Virginia Law Review In Brief

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In Brief, the online companion to the Virginia Law Review, recently published a discussion centered around Professor Stephen F. Smith’s article The Supreme Court and the Politics of Death, published in the April 2008 Issue of the Virginia Law Review:

Professor Darryl K. Brown’s response, The Multifarious Politics of Capital Punishment: A Response to Smith , suggests “that the politics of death are not quite as bleak as Smith believes them to be,” and highlights “some significant developments in the moderation of capital punishment policy achieved through the democratic process” before closing with some thoughts regarding “the significance of the Court’s recent forays into capital punishment regulation.”

In Get in the Game or Get out of the Way: Fixing the Politics of Death, Professor Adam M. Gershowitz agrees with Professor Smith that “the Court has politicized the death penalty and in doing so inadvertently stymied reform efforts,” but takes a less optimistic view of the Court’s latest jurisprudence, instaed arguing, “If the Court desires to eliminate the arbitrariness of the death penalty, it needs to either take a major step forward or get out of the way so that the political actors can take responsibility.”

Finally, in What’s Wrong with Democracy? A Critique of “The Supreme Court and the Politics of Death”, Professor Paul G. Cassell and District Attorney Joshua K. Marquis take issue with the need for judicial reform, arguing that “[c]apital punishment is a proper punishment in the American criminal justice system, whose popular support should not mark it for judicial undermining, but rather judicial support,” and that “Professor Smith should be more trusting in the outcome of democratic processes.”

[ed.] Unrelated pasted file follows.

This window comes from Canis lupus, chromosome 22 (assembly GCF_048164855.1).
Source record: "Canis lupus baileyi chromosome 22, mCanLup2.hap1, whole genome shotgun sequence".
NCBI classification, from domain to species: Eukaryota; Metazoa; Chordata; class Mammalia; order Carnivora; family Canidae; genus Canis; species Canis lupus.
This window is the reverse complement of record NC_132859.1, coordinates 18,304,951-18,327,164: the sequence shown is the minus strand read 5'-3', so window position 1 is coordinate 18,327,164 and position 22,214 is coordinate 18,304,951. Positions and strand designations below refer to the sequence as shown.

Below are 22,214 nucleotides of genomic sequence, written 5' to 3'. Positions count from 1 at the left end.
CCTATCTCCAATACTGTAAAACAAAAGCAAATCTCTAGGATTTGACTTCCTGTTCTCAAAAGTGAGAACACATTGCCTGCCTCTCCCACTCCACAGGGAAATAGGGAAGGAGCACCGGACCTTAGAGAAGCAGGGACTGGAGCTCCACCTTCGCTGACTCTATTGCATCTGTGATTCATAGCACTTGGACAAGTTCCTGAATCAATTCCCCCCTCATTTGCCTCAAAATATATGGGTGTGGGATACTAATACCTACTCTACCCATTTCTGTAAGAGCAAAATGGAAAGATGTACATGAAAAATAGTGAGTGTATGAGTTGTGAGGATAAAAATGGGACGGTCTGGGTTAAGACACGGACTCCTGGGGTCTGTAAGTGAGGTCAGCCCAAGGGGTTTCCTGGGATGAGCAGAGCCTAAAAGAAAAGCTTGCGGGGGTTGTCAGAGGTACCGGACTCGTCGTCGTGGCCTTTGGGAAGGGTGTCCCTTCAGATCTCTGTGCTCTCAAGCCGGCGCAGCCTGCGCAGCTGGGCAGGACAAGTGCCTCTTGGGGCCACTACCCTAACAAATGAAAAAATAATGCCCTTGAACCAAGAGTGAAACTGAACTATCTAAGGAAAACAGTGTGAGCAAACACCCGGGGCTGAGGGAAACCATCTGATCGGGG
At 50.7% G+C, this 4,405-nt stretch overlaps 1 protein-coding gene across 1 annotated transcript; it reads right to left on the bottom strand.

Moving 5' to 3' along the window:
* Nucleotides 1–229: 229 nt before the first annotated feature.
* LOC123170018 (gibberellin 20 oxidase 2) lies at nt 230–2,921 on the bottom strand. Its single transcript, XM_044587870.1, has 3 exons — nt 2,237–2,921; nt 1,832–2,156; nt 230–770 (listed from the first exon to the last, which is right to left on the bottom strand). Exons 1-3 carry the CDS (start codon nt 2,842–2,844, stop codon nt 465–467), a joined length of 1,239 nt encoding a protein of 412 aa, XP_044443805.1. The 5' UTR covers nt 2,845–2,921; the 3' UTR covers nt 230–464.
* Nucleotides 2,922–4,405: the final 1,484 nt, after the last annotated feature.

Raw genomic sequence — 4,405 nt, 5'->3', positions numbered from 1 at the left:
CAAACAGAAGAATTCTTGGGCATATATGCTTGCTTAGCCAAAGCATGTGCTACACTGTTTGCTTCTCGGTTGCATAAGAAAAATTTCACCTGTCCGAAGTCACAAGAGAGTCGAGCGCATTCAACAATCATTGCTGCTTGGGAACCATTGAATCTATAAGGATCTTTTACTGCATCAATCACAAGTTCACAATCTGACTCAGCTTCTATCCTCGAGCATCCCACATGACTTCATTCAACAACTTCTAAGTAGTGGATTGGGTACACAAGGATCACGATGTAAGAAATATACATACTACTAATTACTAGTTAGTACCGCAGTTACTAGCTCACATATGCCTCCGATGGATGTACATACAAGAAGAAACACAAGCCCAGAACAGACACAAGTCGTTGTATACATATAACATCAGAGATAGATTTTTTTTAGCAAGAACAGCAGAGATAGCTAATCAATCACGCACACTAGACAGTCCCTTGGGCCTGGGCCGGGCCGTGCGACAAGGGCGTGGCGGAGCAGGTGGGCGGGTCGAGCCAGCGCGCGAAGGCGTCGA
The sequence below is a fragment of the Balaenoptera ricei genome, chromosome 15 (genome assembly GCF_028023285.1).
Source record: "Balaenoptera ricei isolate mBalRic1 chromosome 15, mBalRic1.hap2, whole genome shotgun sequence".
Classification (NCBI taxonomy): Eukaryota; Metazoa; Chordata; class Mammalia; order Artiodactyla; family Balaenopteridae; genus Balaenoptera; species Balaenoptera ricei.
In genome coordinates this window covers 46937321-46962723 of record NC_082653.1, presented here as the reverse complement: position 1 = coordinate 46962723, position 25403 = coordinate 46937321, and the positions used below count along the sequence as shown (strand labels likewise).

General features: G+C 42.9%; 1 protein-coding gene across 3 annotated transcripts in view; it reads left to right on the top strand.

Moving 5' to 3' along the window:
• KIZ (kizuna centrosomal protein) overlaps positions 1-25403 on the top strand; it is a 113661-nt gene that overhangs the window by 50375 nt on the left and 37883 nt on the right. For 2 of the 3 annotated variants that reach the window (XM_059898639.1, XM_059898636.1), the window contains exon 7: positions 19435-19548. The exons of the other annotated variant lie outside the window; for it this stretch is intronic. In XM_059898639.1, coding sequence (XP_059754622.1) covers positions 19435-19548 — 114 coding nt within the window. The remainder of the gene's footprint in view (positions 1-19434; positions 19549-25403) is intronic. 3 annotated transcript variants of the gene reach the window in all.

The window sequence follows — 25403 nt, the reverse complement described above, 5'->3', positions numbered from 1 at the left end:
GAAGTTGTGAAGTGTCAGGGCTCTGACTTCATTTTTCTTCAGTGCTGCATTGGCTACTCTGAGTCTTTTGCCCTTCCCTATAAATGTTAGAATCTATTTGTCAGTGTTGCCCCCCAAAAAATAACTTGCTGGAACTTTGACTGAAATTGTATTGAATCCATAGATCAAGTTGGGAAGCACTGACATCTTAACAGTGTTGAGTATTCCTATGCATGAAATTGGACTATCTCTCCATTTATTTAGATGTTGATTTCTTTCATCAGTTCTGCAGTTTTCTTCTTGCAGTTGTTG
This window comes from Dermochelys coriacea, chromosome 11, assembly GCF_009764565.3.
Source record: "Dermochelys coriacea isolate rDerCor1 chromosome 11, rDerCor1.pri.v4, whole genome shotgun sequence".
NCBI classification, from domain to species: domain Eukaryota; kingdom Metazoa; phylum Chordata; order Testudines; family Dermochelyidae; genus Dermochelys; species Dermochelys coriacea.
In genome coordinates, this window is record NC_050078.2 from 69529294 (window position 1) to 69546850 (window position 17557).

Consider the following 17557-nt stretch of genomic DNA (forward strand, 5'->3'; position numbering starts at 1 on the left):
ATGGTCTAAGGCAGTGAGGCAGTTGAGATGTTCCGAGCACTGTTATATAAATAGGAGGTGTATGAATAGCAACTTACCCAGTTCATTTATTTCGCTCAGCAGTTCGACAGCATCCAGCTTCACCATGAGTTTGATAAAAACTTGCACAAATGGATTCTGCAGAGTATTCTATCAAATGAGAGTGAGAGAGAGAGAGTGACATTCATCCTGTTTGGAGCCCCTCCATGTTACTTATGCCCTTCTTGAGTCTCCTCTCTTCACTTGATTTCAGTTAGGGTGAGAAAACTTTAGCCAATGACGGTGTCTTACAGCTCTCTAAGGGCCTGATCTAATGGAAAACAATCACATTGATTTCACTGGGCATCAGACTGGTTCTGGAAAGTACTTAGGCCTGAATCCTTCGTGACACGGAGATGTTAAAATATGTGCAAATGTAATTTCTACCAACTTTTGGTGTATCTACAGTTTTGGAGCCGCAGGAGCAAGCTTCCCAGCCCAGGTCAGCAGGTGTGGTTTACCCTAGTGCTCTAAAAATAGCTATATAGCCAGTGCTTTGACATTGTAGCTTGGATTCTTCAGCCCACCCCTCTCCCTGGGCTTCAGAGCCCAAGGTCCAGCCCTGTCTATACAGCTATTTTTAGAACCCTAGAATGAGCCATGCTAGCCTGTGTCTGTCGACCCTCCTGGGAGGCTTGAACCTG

Virginia Law Review In Brief

VA-L-Rev-InBrief.jpg

In Brief, the online companion to the Virginia Law Review, recently published a discussion centered around Professor Melissa Murray’s article The Networked Family: Reframing the Legal Understanding of Caregiving and Caregivers, published in the April 2008 Issue of the Virginia Law Review:

Professor Susan Frelich Appleton’s response, The Networked—Yet Still Hierarchical—Family, considers “what Murray’s call for recognition of caregiving networks might mean, first, for the traditional gender stereotypes that family law once embraced but now professes to reject and, then, for the issues of race and class that family law all too routinely ignores.”

In Rights and Realities, Professor Laura A. Rosenbury supports Professor Murray’s proposals “to the extent that they force reformers and scholars to confront who benefits and who is harmed by legal conceptions of the family, even ones that have been expanded to reflect functional approaches to the family,” but fears “that Murray’s analysis may be held back by an assumption about the appropriate relationship between rights and reality often embraced by family law scholars including, at times, by Murray herself.”

Finally, in Parents as Hubs, Professor Clare Huntington “wholeheartedly agree[s] with Professor Murray that the law should support families in providing care,” and advances the conversation by engaging “with a central aspect of Professor Murray’s argument: the nature of the recognition she argues that the law should provide for nonparental caregivers.” Professor Huntington goes on consider whether recognition should be “simply cognizance of and greater attention to the care provided by nonparents” or “direct legal protection of the relationship between a nonparental caregiver and a family.”

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